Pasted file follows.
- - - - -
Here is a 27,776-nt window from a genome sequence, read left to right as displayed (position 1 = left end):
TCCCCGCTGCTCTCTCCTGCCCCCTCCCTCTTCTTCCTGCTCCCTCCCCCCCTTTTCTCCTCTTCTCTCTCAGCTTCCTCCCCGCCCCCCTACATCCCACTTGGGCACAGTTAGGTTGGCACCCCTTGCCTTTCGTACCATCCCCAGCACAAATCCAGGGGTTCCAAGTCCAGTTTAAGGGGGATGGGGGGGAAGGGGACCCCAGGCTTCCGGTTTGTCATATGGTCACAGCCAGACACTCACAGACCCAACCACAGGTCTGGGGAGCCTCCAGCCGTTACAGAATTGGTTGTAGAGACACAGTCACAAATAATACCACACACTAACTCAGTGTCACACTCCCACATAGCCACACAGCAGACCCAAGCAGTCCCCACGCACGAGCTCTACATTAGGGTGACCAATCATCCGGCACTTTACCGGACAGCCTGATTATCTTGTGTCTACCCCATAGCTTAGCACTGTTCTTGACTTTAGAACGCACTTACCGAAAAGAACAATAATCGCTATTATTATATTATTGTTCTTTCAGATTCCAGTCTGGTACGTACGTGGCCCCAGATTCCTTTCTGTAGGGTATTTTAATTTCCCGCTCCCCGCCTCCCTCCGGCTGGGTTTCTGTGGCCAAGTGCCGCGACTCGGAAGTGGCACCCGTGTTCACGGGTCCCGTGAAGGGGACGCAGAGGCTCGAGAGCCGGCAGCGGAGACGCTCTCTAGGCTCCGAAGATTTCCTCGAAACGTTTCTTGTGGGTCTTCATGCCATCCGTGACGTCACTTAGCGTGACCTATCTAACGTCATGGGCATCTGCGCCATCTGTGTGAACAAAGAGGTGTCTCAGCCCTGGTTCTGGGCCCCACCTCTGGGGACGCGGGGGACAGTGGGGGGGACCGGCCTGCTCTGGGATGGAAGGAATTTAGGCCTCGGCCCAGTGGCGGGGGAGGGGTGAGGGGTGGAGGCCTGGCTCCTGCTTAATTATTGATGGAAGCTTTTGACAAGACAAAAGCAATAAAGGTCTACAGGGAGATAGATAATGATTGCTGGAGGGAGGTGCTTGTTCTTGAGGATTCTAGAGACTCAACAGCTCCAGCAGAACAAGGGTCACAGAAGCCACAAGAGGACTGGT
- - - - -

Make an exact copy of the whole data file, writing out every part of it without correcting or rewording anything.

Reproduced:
Here is a 27,776-nt window from a genome sequence, read left to right as displayed (position 1 = left end):
TCCCCGCTGCTCTCTCCTGCCCCCTCCCTCTTCTTCCTGCTCCCTCCCCCCCTTTTCTCCTCTTCTCTCTCAGCTTCCTCCCCGCCCCCCTACATCCCACTTGGGCACAGTTAGGTTGGCACCCCTTGCCTTTCGTACCATCCCCAGCACAAATCCAGGGGTTCCAAGTCCAGTTTAAGGGGGATGGGGGGGAAGGGGACCCCAGGCTTCCGGTTTGTCATATGGTCACAGCCAGACACTCACAGACCCAACCACAGGTCTGGGGAGCCTCCAGCCGTTACAGAATTGGTTGTAGAGACACAGTCACAAATAATACCACACACTAACTCAGTGTCACACTCCCACATAGCCACACAGCAGACCCAAGCAGTCCCCACGCACGAGCTCTACATTAGGGTGACCAATCATCCGGCACTTTACCGGACAGCCTGATTATCTTGTGTCTACCCCATAGCTTAGCACTGTTCTTGACTTTAGAACGCACTTACCGAAAAGAACAATAATCGCTATTATTATATTATTGTTCTTTCAGATTCCAGTCTGGTACGTACGTGGCCCCAGATTCCTTTCTGTAGGGTATTTTAATTTCCCGCTCCCCGCCTCCCTCCGGCTGGGTTTCTGTGGCCAAGTGCCGCGACTCGGAAGTGGCACCCGTGTTCACGGGTCCCGTGAAGGGGACGCAGAGGCTCGAGAGCCGGCAGCGGAGACGCTCTCTAGGCTCCGAAGATTTCCTCGAAACGTTTCTTGTGGGTCTTCATGCCATCCGTGACGTCACTTAGCGTGACCTATCTAACGTCATGGGCATCTGCGCCATCTGTGTGAACAAAGAGGTGTCTCAGCCCTGGTTCTGGGCCCCACCTCTGGGGACGCGGGGGACAGTGGGGGGGACCGGCCTGCTCTGGGATGGAAGGAATTTAGGCCTCGGCCCAGTGGCGGGGGAGGGGTGAGGGGTGGAGGCCTGGCTCCTGCTTAATTATTGATGGAAGCTTTTGACAAGACAAAAGCAATAAAGGTCTACAGGGAGATAGATAATGATTGCTGGAGGGAGGTGCTTGTTCTTGAGGATTCTAGAGACTCAACAGCTCCAGCAGAACAAGGGTCACAGAAGCCACAAGAGGACTGGT